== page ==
It may seem rather petty, but the 2021 Olympic medal count is indicative of the obsessive preoccupations of the Chinese Communist regime. Throughout the recent Olympics, Chinese media published the medal count regularly. But when the United States edged China off the top rung, the tables disappeared, only to be replaced a few days later on state-controlled social media by a new table that included Hong Kong and Taiwan in China’s column, even though these two states are separately represented at the Games. Not content with stealing intellectual property from other nations, China now seeks to claim the medals won by others.
No aspect of life is free of the totalitarian command in China, as the financial and business world has learnt recently. A combination of events has highlighted the significant hazards of both investing in China and doing business there.
The Chair of the US Securities and Exchange Commission, Gary Gensler, has warned about the risks of investing in Chinese companies, observing that many American investors don’t know enough about some Chinese companies that are listed on US stock exchanges.
The Commission has already prevented public offerings by Chinese companies until they boost disclosures. Tellingly, many investors have failed to understand that they have been buying shares in shell companies instead of the actual Chinese businesses. ‘That means disclosing the political and regulatory risk that the government of China could, as they’ve done a number of times recently, significantly change the rules in the middle of the game,’ Gensler said. ‘If the auditors of Chinese operating companies don’t open up their books and records in the next three years, the companies… won’t be able to be listed here in the US.’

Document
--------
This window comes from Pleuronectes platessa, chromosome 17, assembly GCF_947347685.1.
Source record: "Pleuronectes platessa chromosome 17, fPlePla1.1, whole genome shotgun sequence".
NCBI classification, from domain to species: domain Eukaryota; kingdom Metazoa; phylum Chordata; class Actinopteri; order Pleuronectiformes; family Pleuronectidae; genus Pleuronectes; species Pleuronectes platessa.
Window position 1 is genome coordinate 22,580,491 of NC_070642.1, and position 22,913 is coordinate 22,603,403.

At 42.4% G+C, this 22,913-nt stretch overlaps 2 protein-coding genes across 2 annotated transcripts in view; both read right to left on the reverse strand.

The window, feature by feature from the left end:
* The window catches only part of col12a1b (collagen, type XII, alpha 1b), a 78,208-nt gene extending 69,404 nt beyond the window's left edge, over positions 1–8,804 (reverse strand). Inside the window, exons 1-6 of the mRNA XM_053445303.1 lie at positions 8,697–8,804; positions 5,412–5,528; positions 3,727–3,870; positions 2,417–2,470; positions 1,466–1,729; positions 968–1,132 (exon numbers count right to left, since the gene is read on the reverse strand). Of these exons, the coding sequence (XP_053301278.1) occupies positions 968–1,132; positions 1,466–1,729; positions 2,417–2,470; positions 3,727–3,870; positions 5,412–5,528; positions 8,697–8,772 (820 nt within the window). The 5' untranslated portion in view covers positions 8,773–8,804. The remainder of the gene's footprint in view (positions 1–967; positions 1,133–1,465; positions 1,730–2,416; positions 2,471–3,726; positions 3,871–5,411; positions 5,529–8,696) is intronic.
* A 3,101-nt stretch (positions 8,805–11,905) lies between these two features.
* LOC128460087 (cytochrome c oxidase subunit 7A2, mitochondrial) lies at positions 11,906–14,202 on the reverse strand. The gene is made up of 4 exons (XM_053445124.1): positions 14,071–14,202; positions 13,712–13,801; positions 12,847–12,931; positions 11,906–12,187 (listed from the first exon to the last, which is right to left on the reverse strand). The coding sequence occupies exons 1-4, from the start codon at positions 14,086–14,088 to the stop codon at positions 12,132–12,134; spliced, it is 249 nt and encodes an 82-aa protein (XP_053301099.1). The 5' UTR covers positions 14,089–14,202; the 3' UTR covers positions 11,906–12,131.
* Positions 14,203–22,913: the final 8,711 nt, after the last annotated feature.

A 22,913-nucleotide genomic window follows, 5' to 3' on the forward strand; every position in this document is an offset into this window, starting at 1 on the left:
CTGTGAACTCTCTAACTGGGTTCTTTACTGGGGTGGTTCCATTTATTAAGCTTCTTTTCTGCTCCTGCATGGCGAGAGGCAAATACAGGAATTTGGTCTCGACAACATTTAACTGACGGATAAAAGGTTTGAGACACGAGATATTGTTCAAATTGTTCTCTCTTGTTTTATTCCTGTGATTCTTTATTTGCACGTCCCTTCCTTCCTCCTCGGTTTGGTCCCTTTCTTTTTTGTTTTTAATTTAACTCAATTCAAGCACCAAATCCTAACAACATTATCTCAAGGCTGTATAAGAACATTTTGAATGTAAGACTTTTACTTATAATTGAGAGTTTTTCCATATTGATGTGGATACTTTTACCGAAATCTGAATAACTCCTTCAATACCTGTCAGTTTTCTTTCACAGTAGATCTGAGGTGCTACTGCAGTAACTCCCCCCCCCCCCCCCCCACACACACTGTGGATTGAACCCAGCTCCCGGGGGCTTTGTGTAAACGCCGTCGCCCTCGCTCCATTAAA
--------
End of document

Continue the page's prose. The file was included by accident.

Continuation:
The related risk arises from China’s new five-year plan for regulating the economy. The new rules, which tighten the control of the communist regime over the domestic economy, range from national security to technology. Already some sectors have taken a significant hit, such as the crackdown on the private providers of education and school tuition. The sector is unlikely to ever recover. Other businesses have also been in the firing line, including giants such as Alibaba and Didi. The value of shares in a series of companies has fallen with an estimated $1 trillion wiped off Chinese investments since February. In the past week, a further $500 billion in market value has been wiped off the Hong Kong and China exchanges. The Nasdaq Golden Dragon China index, which tracks 98 firms listed in America that predominantly operate in China, has fallen by 50 per cent in the past six months.
Many Western investors are re-examining exposure to a regime that is ready to arbitrarily change the legal rules. China’s new anti-foreign sanctions laws have also sent a shiver through the world financial and business community as they expose individuals and companies operating in China to new sanctions as it expands its legal warfare. The consequences include a migration of companies elsewhere, especially from Hong Kong, and a reordering of supply chains to avoid China. Investors and businesses are quickly discovering to their chagrin that capitalism ‘with Chinese characteristics’ means totalitarian CCP control.